Lounges across America are reopening at a rapid clip, and the food offerings are getting better day to day. While it will be a while before everything gets back to pre-pandemic normal. We are happy to report there’s been dramatic progress.

Featured image by (Photo by Scott Mayerowitz/The Points Guy)
Editorial disclaimer: Opinions expressed here are the author’s alone, not those of any bank, credit card issuer, airline or hotel chain, and have not been reviewed, approved or otherwise endorsed by any of these entities.

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Card Rating is based on the opinion of TPG‘s editors and is not influenced by the card issuer.
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3XEarn 3 Points per $1 spent at Restaurants and Supermarkets
3XEarn 3 Points per $1 spent at Gas Stations, Air Travel and Hotels
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  • Intro Offer
    For a limited time, earn 80,000 bonus ThankYou® Points after you spend $4,000 in purchases within the first 3 months of account opening

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Why We Chose It

The Citi Premier’s 3 points per dollar spent across a wide range of popular categories is one of the more lucrative offerings in the world of points and miles. The Citi Premier comes with a $95 annual fee and is currently offering a solid sign up bonus of 80,000 points after you spend $4,000 on purchases within the first three months. It also has some valuable transfer partners to make the most of your rewards. Add in access to Citi Entertainment plus a $100 hotel credit for any single-stay hotel booking that exceeds $500 or more, excluding taxes and fees, booked through the Citi travel website, there are few reasons why the Citi Premier should not be in every traveler’s wallet.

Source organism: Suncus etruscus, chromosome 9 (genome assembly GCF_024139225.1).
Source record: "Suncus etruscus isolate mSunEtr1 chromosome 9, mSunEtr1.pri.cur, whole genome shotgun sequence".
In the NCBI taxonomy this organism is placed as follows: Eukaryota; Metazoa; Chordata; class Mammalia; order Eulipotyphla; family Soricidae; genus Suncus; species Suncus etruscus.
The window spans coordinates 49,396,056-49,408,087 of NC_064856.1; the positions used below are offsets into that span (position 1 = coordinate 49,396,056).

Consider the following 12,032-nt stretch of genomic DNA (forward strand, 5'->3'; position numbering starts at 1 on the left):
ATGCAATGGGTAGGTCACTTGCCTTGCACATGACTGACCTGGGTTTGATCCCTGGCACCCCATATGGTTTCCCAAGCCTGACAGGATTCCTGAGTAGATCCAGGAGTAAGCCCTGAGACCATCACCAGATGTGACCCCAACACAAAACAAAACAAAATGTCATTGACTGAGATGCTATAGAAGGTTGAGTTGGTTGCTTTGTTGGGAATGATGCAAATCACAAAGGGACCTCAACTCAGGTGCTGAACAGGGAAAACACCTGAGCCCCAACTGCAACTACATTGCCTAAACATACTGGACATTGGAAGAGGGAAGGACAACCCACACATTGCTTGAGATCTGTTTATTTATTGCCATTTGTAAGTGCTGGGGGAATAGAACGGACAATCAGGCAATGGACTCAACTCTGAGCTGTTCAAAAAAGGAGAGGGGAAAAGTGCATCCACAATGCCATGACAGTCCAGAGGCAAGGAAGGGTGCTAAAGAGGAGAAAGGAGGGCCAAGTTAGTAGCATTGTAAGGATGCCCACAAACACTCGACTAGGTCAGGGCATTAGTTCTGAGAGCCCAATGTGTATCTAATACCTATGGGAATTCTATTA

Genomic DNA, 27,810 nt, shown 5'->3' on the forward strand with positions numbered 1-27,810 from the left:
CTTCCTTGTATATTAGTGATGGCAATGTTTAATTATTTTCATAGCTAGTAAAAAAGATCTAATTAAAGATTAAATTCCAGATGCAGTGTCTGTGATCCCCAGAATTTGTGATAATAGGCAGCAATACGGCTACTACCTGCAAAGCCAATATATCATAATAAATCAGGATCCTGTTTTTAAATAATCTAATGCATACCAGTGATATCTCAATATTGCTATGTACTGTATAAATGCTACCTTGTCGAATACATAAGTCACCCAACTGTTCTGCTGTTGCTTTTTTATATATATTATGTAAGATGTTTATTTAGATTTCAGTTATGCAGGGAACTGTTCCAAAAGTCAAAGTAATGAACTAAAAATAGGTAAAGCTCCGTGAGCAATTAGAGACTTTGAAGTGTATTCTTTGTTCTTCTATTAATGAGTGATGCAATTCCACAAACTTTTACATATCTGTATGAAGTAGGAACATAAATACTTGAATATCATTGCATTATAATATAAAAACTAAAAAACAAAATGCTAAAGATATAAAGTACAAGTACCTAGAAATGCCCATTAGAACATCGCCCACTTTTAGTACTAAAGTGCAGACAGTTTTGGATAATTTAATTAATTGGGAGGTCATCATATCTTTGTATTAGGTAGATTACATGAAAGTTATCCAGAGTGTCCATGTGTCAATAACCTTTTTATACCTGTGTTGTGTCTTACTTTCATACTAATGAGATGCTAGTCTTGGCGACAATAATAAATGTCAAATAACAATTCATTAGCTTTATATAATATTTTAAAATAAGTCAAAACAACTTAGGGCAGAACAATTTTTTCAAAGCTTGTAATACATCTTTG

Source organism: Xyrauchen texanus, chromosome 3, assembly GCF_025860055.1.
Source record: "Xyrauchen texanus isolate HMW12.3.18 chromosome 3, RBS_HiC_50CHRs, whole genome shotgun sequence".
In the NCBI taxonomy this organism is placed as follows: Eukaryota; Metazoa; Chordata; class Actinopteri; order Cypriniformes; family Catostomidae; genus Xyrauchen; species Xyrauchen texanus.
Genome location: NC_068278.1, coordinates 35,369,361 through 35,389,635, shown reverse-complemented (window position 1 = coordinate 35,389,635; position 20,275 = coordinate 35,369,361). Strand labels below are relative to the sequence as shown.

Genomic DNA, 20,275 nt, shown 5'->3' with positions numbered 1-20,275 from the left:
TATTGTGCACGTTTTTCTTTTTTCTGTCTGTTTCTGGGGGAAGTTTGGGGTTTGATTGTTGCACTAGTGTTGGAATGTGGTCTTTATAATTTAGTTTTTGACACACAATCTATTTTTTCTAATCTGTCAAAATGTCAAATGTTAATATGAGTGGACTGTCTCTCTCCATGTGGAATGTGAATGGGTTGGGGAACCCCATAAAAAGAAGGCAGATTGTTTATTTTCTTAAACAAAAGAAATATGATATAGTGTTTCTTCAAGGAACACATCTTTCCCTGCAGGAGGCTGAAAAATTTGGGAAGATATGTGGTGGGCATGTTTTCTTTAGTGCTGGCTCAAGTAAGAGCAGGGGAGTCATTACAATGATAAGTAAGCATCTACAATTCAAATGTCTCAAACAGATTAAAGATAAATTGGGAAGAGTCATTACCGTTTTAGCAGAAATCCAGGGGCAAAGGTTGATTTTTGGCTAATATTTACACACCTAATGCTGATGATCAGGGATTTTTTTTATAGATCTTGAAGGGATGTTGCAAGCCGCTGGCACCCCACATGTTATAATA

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  • $100 annual hotel savings benefit (on single hotel stay bookings of $500 or more, excluding taxes and fees, booked through thankyou.com)
  • Points transfer to 16 airline programs, from JetBlue to Virgin Atlantic.
  • World Elite Mastercard benefits, extended warranty, damage and theft protection.

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  • $95 annual fee
  • Lacks travel protections that other travel rewards cards come with
  • For a limited time, earn 80,000 bonus ThankYou® Points after you spend $4,000 in purchases within the first 3 months of account opening
  • Earn 3 Points per $1 spent at Restaurants and Supermarkets
  • Earn 3 Points per $1 spent at Gas Stations, Air Travel and Hotels
  • Earn 1 Point per $1 spent on all other purchases
  • Annual Hotel Savings Benefit
  • 80,000 Points are redeemable for $800 in gift cards when redeemed at thankyou.com
  • No expiration and no limit to the amount of points you can earn with this card
  • No Foreign Transaction Fees on purchases